By Gratien Nsengiyumva
“Success is not final; failure is not fatal. It is the courage to continue that counts.” These are the words of Winston S. Churchill from many decades ago. Today, a person living out this quote in Rwanda is Enock Tuyisunge, a student at Southern New Hampshire University. He is pursuing his dreams as a businessman in the midst of significant challenges.
Enock started rearing five hens on his own back in 2012. After his hens doubled, he faced a pandemic and all of them died. He did not have any savings to overcome this. While many would give up, Enock didn’t.
“I will always be a businessman and I will fulfill this childhood dream,” Enock said. “I remember telling my mother that I will be like Sina Gerrard, the well known Rwandan serial and social entrepreneur, and the owner and manager of the food-processing company Urwibutso Enterprises.”
In 2014, Enock passed his national exams and his uncle gave him a gift of 15,000 Rwandan Francs (RWF) as a surprise. Remembering the lessons of 2012, this time Enock had his mother look over the money to ensure there were savings in the event of another catastrophe. Starting with 10,000 RWF, he began rearing hens and selling the eggs for a profit.
The remainder of the money was used to take care of the hens as well as for food. His project was developing rapidly and Enock decided to not study in boarding school so that he can continue to manage his business.
Enock’s business today is supplying eggs and hens to different markets of the Kiziba Camp, located in the Karongi District of Rwanda. Enock supplies to different shops within the community and its surroundings. With two employees, he supplies hens to the Mubuga and Kibuye markets. One employee cares for the hens and the other is supplying hens and eggs to different shops and markets. As we move into 2021 and the years ahead, his goals are to increase his productivity from the hens and increase the number of employees to six. He hopes to contribute to reducing the unemployment levels in the Kiziba community and its surroundings.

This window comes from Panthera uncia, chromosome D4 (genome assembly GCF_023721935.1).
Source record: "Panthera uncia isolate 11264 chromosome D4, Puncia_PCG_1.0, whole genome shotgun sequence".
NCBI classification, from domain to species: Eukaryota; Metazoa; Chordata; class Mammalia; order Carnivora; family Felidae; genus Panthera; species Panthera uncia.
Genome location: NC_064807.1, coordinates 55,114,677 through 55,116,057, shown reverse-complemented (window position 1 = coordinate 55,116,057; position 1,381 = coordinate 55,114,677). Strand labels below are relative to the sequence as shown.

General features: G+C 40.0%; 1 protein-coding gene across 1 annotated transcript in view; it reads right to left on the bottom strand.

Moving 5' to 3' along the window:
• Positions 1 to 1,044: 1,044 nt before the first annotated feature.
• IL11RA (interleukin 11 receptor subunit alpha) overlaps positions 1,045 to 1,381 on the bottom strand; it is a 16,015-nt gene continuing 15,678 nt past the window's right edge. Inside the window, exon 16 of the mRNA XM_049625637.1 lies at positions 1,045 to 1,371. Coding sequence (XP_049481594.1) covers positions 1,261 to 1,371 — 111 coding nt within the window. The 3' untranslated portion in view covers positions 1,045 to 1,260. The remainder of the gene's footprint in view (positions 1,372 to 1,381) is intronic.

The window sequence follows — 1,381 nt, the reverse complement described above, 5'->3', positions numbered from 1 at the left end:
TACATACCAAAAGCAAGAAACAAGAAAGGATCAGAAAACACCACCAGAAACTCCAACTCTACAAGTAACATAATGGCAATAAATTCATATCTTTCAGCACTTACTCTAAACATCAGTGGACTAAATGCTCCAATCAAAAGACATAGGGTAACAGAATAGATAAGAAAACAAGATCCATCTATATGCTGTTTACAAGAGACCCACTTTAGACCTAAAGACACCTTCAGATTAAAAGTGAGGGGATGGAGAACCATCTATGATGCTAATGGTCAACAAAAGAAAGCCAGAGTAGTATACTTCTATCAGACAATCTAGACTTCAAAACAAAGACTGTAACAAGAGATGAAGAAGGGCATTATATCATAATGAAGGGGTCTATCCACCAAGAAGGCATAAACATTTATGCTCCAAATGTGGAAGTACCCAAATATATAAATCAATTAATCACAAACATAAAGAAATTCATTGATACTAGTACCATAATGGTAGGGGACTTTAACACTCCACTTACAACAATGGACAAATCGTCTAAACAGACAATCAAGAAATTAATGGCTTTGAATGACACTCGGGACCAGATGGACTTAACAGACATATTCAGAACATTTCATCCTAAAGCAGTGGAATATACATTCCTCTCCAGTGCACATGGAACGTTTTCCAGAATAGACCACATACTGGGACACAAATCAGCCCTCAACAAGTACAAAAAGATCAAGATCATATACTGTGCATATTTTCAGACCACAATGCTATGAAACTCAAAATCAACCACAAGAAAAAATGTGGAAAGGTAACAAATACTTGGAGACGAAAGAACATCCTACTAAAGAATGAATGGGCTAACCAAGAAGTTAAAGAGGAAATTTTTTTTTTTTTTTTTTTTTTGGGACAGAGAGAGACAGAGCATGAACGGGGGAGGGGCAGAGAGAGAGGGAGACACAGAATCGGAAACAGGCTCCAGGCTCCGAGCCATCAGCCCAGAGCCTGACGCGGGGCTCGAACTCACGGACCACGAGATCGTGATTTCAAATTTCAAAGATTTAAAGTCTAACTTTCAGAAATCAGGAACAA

Key Lessons from Enock and My Takeaways
Here is some advice Enock shared for aspiring student entrepreneurs:
Try! Entrepreneurs are always encouraged to learn from their failures. Enock helped me to see this mindset in a very practical way.
“Your destiny is in your hands; you need to determine it,” Enock said. “Sometimes people are fearful of trying because they are afraid of failure. Entrepreneurs should always think that a journey of 1,000 miles starts from a single step. Success is determined by entrepreneurs who learn from failures. It is always better to learn from weakness and then innovate to avoid repeating the same mistakes.”
Be wise financially. “Try to learn how to save,” he said. “ For example, with today’s COVID outbreak, many entrepreneurs failed because they did not save. Always keep in mind future negative impacts.”
Manage your time wisely. This is particularly important for aspiring student entrepreneurs who need to balance school, work and family responsibilities. I appreciated Enock’s perspective that we need to learn how to plan one activity in a way that doesn’t negatively impact a different responsibility.
Commit to your work. It is very important to feel motivated by your work. “I am sure the more you are motivated, the more likely you are to succeed,” Enock said.
To sum up, I was thrilled to hear about the long journey of Enock. He faced many challenges, but he never gave up. I have the idea of running a milk production business that supplies different shops in the Kiziba community. I learned a great deal from Enock and I hope the above advice, as well as my thoughts, will contribute to my success.
Like Enock, I want to do my part to contribute to positive progress.
Connect with Enock Tuyisunge on LinkedIn.
Gratien Nsengiyumva is a student at Southern New Hampshire University. You can connect with him on LinkedIn. He wrote this story after going through Global Innovators Academy's Interview an Innovator online experience.